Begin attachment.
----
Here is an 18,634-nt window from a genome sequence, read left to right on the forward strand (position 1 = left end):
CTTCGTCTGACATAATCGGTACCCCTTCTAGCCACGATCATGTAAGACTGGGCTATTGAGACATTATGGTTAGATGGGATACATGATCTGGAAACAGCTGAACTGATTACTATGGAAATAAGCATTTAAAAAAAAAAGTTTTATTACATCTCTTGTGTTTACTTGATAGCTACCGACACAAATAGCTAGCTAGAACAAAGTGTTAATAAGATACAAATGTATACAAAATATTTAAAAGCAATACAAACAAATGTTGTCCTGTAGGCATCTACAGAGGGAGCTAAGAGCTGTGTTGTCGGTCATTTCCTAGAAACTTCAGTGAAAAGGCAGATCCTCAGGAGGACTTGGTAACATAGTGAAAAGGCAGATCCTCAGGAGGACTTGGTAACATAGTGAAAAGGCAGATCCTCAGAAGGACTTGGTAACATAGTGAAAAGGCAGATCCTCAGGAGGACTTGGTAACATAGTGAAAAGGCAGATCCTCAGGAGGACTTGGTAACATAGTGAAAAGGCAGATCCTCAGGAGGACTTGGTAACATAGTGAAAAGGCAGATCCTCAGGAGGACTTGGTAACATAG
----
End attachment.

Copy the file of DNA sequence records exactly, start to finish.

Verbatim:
Here is an 18,634-nt window from a genome sequence, read left to right on the forward strand (position 1 = left end):
CTTCGTCTGACATAATCGGTACCCCTTCTAGCCACGATCATGTAAGACTGGGCTATTGAGACATTATGGTTAGATGGGATACATGATCTGGAAACAGCTGAACTGATTACTATGGAAATAAGCATTTAAAAAAAAAAGTTTTATTACATCTCTTGTGTTTACTTGATAGCTACCGACACAAATAGCTAGCTAGAACAAAGTGTTAATAAGATACAAATGTATACAAAATATTTAAAAGCAATACAAACAAATGTTGTCCTGTAGGCATCTACAGAGGGAGCTAAGAGCTGTGTTGTCGGTCATTTCCTAGAAACTTCAGTGAAAAGGCAGATCCTCAGGAGGACTTGGTAACATAGTGAAAAGGCAGATCCTCAGGAGGACTTGGTAACATAGTGAAAAGGCAGATCCTCAGAAGGACTTGGTAACATAGTGAAAAGGCAGATCCTCAGGAGGACTTGGTAACATAGTGAAAAGGCAGATCCTCAGGAGGACTTGGTAACATAGTGAAAAGGCAGATCCTCAGGAGGACTTGGTAACATAGTGAAAAGGCAGATCCTCAGGAGGACTTGGTAACATAG